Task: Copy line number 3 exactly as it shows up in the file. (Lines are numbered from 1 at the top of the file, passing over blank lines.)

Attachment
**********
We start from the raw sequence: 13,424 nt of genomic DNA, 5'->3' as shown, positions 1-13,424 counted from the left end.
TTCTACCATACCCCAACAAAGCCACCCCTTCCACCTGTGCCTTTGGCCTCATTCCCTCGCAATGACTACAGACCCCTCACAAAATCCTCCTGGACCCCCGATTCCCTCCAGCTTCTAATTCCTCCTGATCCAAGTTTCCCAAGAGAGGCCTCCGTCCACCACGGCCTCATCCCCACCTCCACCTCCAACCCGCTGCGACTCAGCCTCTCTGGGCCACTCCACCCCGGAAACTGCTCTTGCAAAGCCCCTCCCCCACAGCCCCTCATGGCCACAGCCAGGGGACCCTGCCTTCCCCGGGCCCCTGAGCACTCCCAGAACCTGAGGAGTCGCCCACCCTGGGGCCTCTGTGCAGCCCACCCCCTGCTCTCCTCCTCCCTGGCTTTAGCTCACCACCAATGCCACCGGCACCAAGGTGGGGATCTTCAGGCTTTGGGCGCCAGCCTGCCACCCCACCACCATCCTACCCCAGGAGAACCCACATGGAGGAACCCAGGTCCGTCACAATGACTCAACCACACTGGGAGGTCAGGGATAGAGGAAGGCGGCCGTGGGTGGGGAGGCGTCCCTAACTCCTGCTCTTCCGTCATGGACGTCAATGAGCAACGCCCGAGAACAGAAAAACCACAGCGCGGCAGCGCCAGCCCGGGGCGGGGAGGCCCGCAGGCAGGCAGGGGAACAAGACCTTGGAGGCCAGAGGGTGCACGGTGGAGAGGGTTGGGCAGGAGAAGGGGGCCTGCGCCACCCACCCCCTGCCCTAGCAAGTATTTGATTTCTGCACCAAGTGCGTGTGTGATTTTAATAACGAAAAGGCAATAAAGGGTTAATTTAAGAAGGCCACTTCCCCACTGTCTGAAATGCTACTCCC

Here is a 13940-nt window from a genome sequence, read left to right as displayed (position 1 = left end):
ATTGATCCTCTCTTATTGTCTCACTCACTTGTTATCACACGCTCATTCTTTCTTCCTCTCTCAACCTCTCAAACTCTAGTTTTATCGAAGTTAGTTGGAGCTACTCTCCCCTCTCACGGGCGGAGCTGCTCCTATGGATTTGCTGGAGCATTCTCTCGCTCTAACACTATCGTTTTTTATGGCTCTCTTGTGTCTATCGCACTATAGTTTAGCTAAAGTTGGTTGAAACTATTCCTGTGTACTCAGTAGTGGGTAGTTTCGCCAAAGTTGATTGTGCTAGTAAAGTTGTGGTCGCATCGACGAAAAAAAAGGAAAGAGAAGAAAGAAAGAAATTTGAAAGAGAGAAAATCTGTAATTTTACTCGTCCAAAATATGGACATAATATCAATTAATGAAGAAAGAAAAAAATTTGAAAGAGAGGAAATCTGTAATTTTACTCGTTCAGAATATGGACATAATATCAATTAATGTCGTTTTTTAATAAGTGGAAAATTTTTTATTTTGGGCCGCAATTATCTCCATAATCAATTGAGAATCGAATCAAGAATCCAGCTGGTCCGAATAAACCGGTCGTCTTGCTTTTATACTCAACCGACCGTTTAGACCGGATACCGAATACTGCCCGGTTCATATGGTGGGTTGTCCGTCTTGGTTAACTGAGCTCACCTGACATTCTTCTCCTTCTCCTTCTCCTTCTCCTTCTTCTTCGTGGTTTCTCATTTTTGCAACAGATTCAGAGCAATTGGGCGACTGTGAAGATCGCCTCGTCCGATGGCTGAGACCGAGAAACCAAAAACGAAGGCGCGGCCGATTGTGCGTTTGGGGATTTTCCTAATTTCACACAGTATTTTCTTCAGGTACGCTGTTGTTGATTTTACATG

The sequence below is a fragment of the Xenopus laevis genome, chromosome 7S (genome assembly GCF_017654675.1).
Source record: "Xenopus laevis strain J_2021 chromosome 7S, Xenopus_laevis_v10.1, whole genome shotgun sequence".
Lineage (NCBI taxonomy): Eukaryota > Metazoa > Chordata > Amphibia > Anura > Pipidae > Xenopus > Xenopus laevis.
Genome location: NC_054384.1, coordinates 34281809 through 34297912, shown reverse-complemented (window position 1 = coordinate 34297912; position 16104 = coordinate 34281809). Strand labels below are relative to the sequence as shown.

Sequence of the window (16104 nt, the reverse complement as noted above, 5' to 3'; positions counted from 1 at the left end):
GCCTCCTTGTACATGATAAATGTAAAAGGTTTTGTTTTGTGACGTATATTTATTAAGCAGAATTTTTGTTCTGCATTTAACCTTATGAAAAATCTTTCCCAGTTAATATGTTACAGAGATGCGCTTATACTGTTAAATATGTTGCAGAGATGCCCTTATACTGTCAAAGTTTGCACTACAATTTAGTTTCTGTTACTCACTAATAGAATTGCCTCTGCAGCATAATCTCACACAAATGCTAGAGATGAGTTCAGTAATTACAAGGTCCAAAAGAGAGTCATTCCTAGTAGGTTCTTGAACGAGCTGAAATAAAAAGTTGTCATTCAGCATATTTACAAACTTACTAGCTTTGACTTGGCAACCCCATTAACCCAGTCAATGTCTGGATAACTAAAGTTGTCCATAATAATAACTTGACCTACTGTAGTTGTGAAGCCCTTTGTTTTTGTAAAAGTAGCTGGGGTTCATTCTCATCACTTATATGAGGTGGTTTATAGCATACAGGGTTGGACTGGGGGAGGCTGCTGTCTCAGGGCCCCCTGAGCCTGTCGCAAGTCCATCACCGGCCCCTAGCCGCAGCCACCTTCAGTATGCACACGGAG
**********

Here is a 13940-nt window from a genome sequence, read left to right as displayed (position 1 = left end):